Subd. 5 clarifies that the commissioner shall make payments to each designated provider for the provision of health home services.

Subd. 6 changes terminology to refer to designated providers.

Subd. 8 requires health homes to meet process, outcome, and quality standards developed and specified by the commissioner.  Requires the commissioner to collect data from health homes to monitor compliance with certification standards. Permits the commissioner to contract with a private entity to evaluate patient and family experiences, health care utilization, and costs.  Requires the commissioners to utilize findings from the utilization of health homes to determine populations to serve under subsequent health home models for individuals with chronic conditions.

Section 33 (256B.0758) permits the commissioner to establish a health care delivery pilot program to test integrated health care delivery networks created by or including North Memorial Health Care.

Section 34 (256B.69, subd. 5a) requires managed care and county-based purchasing plans to maintain current and fully executed agreements for all subcontractors, including bargaining groups for administrative services that are expensed to the state’s public health care programs.  Subcontractor agreements over $200,000 in annual payments must be in a form of a written instrument or electronic document and must contain specific elements and must clearly indicate how they relate to state public health care programs. Provides the commissioner, upon request, with access to all subcontractor documentation under this paragraph.

Section 35 (256B.69, subd. 5i) Paragraph (a) specifies that administrative costs paid to managed care plans or county-based purchasing plans must not exceed 6.6 percent of total payments to all managed care and county-based purchasing plans in aggregate across all state public health care programs based on payments to be made at the beginning of each calendar year.  Authorizes the commissioner to eliminate or reduce administrative requirements to meet the administrative cost limit.  Excludes state or federal taxes, surcharges, or assessments.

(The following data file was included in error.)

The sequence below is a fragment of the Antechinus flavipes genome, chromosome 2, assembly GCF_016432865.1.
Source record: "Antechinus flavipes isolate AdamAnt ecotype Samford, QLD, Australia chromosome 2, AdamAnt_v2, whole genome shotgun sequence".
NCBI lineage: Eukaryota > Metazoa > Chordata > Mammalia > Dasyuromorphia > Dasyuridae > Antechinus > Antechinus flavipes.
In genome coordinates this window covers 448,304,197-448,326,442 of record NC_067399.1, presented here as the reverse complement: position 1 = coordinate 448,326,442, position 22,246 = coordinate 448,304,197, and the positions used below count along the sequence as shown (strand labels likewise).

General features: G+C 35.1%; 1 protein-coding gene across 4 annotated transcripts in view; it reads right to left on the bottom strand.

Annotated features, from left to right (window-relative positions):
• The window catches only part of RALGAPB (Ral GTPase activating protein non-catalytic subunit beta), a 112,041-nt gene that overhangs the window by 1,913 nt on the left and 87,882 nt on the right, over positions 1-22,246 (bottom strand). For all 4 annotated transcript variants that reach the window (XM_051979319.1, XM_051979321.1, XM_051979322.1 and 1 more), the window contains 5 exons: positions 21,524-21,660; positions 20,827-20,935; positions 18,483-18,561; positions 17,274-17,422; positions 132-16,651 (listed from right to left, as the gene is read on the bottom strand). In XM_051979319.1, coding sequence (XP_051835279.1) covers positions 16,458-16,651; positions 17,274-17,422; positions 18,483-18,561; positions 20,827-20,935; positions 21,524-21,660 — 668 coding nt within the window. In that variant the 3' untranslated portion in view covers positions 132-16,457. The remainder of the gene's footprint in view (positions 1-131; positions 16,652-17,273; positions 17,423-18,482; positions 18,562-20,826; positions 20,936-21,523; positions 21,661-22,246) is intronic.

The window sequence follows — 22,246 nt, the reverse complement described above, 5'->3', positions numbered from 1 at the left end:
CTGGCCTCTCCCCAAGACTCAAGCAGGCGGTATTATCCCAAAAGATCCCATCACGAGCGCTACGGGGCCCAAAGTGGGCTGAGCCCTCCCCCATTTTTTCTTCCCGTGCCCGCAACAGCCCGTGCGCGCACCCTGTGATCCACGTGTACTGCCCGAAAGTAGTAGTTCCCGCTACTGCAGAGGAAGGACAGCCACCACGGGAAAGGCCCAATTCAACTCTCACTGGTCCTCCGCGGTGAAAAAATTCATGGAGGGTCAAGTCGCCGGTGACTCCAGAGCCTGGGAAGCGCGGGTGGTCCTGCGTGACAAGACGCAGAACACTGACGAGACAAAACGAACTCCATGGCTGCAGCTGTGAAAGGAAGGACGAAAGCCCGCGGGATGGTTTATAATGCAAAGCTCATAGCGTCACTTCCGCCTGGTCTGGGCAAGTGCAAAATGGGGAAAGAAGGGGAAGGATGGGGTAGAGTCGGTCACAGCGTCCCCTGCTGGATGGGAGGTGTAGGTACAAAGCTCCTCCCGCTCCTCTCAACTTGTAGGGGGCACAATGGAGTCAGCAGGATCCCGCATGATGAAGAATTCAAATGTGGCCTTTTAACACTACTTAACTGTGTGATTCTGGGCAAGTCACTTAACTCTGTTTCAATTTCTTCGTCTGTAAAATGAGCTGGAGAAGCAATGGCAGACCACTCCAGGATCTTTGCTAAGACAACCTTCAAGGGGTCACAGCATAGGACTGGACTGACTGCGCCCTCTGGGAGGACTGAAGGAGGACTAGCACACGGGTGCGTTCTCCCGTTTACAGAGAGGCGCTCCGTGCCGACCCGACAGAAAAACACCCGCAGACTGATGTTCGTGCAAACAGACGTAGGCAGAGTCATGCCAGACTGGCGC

Paragraph (b) specifies the expenses that are not allowable administrative expenses for rate-setting purposes.

Paragraph (c) requires administrative expenses to be reported using the formats designated by the commissioner as part of the rate setting process and specifies the categories to be included.

Paragraph (d) requires the commissioner to reduce administrative expenses paid to managed care plans and county-based purchasing plans by half a percentage point for contracts beginning January 1, 2016.  This paragraph sunsets for contracts ending December 31, 2019.

Section 36 (256B.69, subd. 9c) requires managed care plans and county-based purchasing plans to certify to the commissioner, for purposes of financial reporting, that costs reported for state public health care programs, including only services covered under the state plan and waivers and related allowable expenses; and the dollar value of unallowable and nonstate plan services that have been excluded.